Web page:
WENATCHEE — For the first time since it was built, the Town Toyota Center next year will not rely on the city of Wenatchee for any of its operations.
“As of Jan. 1, it will be running as a stand-alone, independent public entity,” said Pete Fraley, the arena’s attorney.
“Regardless of its (the arena’s) financial situation, the city will no longer have an obligation to its operations after this year,” said Wenatchee Mayor Frank Kuntz. “That’s the way it should be. Now that it’s debt situation is taken care of, it should be on its own.”
The governing board of the Greater Wenatchee Regional Events Center Public Facilities District, which owns the arena, voted Monday to hire its own accounting and information technology firms next year. Those are the last two services the city is still providing toward the operation of the arena.
The city of Wenatchee has been providing accounting services since June 2009 and information technology staff since October 2009. The city was paid for those services until last December, but provided it free for much of this year to help keep the arena financially afloat. When the arena’s debt was successfully refinanced in September and new sales tax revenues started coming in to cover the debt repayment, the PFD began paying the city again.
The PFD, which has an annual budget of about $3.2 million, will hire Cordell Neher to do its accounting and Key Methods as its information technology service.
The city has been entwined in the arena’s operations since the beginning, guaranteeing its $41.8 million debt and agreeing to pitch in money for operations when money was tight. City officials initially thought that would never be necessary, believing the arena would make enough money to cover its debt and operations. But it became evident quickly after the arena opened in 2008 that it would not make enough money to do that.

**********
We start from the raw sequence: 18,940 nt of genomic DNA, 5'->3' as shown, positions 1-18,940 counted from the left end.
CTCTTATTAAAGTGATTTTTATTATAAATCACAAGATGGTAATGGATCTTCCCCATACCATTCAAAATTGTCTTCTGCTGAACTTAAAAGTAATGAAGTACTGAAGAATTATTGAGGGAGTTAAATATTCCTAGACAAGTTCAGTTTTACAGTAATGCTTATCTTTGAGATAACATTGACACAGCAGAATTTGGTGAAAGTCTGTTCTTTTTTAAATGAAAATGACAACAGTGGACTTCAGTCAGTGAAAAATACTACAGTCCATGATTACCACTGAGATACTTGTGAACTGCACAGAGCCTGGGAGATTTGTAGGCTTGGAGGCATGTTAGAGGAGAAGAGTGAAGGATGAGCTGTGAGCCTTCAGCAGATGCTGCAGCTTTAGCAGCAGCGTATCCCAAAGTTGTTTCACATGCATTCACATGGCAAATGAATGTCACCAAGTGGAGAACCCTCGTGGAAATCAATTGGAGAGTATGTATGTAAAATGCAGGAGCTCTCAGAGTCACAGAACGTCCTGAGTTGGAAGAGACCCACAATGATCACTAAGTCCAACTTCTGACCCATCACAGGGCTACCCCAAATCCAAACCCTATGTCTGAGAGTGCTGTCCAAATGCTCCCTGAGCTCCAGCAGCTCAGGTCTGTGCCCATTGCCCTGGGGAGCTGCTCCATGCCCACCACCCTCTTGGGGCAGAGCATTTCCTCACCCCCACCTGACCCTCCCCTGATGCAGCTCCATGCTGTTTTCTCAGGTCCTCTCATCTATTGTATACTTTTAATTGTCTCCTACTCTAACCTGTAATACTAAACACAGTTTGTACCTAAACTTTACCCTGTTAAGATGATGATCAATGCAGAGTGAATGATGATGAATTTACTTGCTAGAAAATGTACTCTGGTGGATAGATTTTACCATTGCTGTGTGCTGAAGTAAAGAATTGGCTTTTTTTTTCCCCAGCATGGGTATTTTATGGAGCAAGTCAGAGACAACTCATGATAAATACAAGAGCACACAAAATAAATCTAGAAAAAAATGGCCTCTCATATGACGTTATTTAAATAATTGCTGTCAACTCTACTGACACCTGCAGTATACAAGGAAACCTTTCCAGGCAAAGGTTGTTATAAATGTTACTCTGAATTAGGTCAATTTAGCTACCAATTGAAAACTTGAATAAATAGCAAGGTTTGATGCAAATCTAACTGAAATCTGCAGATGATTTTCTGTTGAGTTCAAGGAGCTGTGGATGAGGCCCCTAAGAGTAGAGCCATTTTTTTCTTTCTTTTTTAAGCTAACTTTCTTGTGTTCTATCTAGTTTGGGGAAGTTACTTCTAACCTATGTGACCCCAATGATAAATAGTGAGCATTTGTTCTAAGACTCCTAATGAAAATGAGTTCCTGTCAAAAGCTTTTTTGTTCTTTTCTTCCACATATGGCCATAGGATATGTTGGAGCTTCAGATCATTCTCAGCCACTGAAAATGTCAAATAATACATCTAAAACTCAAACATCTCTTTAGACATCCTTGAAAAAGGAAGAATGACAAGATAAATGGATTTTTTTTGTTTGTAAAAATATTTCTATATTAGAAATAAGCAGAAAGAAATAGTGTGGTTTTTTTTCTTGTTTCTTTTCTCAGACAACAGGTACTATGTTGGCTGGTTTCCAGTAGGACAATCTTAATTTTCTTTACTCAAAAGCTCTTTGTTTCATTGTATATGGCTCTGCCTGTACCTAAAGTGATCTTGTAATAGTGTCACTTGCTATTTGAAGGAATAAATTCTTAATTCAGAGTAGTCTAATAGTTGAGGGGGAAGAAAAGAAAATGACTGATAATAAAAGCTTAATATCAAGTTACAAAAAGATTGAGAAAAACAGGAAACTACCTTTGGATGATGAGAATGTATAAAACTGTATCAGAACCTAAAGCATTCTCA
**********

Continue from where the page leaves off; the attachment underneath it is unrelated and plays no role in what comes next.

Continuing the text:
“Every time they had a shortfall, the city wrote a check,” Kuntz said.
The city of Wenatchee has paid as much as $1.7 million a year for the arena, primarily toward debt payments, over the last four years. Starting this year, the city also paid the arena’s kitchen equipment lease and provided free accounting and information technology services until September, when the arena’s debt was refinanced. The PFD took back over all those payments in October.
The one function the city has been doing since before the arena was first built, which is overseeing the receipt and distribution of the .033-percent sales tax kickback from the state, will also end next month. That tax rebate amounts to about $600,000 a year. The PFD will be responsible for that starting Jan. 1.
The tax kickback initially helped pay for arena operations, then was used to help pay mounting legal bills associated with the debt. For part of this year, it was paid as interest to some bondholders on the outstanding debt. Since the debt was refinanced, the money is now flowing back into the arena’s operational coffers.
The city also should not have to make any contributions toward the arena’s debt payments next year for the first time. The City Council has budgeted $200,000 in case sales tax receipts are not large enough to cover debt payments next year, but that is not expected to be necessary.
“When the new (PFD) board started, our goal was to get the city out of the middle and let this thing (the arena) run on its own,” Kuntz said. “The city doesn’t need to be involved in the day-to-day operations anymore.”
Michelle McNiel: 664-7152